To study the frequency and distribution of mutations in SPG3A in a large cohort of patients with hereditary spastic paraplegia.
We screened a large cohort of 182 families and isolated cases with pure or complex hereditary spastic paraplegia phenotypes, which were negative for mutations in SPG4.
In 12 probands (6.6%), we identified 12 different SPG3A mutations (11 missense and 1 insertion/frameshift) of which 7 were novel and 3 were de novo. We found incomplete penetrance in 1 family (G482V). In most cases, SPG3A mutations were associated with an early age at onset (mean, 3 y); however, in 1 family (R495W mutation), symptoms started later (mean, 14 y) with clear intrafamilial variability (8-28 y). Six patients with an SPG3A mutation (F151S, Q191R, M408T, G469A, R495W) originating from 5 unrelated families presented with a complex form of hereditary spastic paraplegia associated with a neuropathy (17%). Our electrophysiological and pathological findings confirmed an axonal sensory-motor neuropathy. There was no correlation between the genotype and the presence of a neuropathy.
We conclude that mutations in SPG3A represent an important cause of patients in the overall hereditary spastic paraplegia population. SPG3A is more often associated with a neuropathy than previously assumed. Therefore, patients with a bipyramidal syndrome and a neuropathy should be screened for mutations in SPG3A.
Hereditary spastic paraplegia (HSP) is a clinically and genetically heterogeneous group of neurodegenerative disorders characterized by a progressive gait disturbance due to lower-extremity spasticity and weakness. In the pure HSP forms, the phenotype is restricted to spasticity while in the complex forms additional features such as peripheral neuropathy, mental retardation, or distal amyotrophy are present.1 Autosomal dominant HSP accounts for more than 80% of all familial cases, and the most common subtype (40%) is SPG4 due to spastin mutations.1 Approximately 10% of autosomal dominant HSP families harbor mutations in SPG3A, encoding atlastin. Thus far, 22 distinct mutations have been reported in SPG3A. In the present study, we performed a mutation screening of the SPG3A gene in a large cohort of 182 unrelated patients with pure or complex forms of HSP in whom SPG4 mutations had been excluded. We identified 12 different SPG3A mutations, of which 7 are novel, and we report the related genetic, clinical, electrophysiological, and pathological findings.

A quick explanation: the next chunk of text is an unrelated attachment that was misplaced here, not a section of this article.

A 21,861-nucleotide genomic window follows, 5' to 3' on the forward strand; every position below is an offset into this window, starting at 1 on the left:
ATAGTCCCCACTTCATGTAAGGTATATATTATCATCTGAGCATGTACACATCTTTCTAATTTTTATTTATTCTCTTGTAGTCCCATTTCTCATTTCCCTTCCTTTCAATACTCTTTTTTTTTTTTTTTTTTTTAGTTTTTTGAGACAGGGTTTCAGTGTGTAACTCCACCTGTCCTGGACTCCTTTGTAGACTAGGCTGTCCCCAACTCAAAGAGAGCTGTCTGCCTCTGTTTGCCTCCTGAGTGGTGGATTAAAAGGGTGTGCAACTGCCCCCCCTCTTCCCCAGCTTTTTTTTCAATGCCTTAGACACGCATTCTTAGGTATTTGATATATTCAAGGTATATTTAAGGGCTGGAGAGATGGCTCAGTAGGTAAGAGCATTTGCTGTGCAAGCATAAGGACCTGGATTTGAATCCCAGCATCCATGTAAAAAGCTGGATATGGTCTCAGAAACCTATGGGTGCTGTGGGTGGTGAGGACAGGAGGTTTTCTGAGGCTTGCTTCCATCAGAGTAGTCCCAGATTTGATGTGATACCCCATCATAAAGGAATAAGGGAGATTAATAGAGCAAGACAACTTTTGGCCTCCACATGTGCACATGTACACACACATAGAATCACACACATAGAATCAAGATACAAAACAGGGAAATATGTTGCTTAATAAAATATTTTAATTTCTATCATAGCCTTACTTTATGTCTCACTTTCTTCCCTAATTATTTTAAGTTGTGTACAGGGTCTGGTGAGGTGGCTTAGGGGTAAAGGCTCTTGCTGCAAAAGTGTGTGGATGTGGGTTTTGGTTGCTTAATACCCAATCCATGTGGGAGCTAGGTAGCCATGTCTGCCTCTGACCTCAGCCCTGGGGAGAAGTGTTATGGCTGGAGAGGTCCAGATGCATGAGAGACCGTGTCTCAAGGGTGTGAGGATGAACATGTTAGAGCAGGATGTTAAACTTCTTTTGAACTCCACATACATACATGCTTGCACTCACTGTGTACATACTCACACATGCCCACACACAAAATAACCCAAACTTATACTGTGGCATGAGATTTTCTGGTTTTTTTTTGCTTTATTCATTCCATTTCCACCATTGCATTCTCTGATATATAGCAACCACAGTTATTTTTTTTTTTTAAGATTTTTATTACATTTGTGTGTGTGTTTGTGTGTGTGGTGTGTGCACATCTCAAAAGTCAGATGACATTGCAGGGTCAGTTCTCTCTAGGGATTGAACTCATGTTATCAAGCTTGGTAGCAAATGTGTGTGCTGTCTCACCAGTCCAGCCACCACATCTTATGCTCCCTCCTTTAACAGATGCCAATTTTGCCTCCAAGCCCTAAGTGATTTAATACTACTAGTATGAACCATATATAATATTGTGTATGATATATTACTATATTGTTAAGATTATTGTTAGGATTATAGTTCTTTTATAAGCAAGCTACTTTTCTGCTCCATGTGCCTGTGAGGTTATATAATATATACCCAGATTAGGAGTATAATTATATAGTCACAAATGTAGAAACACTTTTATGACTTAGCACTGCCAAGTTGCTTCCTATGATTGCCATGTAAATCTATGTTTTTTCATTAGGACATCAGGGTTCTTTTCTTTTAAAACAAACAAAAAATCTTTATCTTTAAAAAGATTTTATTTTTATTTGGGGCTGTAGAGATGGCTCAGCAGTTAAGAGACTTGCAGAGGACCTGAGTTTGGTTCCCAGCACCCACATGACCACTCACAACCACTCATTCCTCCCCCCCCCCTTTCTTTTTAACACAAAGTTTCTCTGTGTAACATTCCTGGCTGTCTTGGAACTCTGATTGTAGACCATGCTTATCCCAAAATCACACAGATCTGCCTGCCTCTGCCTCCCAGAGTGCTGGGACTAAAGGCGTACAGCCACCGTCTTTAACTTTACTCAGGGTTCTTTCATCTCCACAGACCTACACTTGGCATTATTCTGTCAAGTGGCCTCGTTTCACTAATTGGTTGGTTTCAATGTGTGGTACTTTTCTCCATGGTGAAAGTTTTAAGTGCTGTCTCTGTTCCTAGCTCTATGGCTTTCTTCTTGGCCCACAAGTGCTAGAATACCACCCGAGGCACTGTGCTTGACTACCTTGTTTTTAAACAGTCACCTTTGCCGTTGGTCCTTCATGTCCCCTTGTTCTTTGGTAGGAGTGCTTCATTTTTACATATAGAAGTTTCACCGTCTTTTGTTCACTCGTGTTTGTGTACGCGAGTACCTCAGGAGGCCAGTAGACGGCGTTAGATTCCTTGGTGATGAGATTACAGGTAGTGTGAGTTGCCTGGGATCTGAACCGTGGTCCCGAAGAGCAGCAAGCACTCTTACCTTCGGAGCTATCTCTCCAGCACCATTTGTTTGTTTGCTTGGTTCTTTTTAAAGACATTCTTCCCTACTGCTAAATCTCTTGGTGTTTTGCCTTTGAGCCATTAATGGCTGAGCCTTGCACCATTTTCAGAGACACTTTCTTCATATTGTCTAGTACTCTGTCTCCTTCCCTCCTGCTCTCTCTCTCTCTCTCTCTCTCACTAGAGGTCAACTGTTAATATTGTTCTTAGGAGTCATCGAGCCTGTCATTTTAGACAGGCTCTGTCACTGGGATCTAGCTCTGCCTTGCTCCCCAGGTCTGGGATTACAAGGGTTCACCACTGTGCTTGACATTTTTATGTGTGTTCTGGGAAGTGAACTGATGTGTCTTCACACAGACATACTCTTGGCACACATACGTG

We analyzed a cohort of 182 unrelated patients of European and Australian origin with distinct HSP phenotypes (104 pure, 53 complex, 25 unknown) and with dominant inheritance pattern or sporadic cases. They were referred to us through our diagnostic unit, and in all samples mutations in SPG4 were excluded by direct sequencing. As controls, 170 unrelated clinically healthy Europeans were screened. Each collaborator's institutional review board approved the study. All participants gave informed consent according to the Declaration of Helsinki.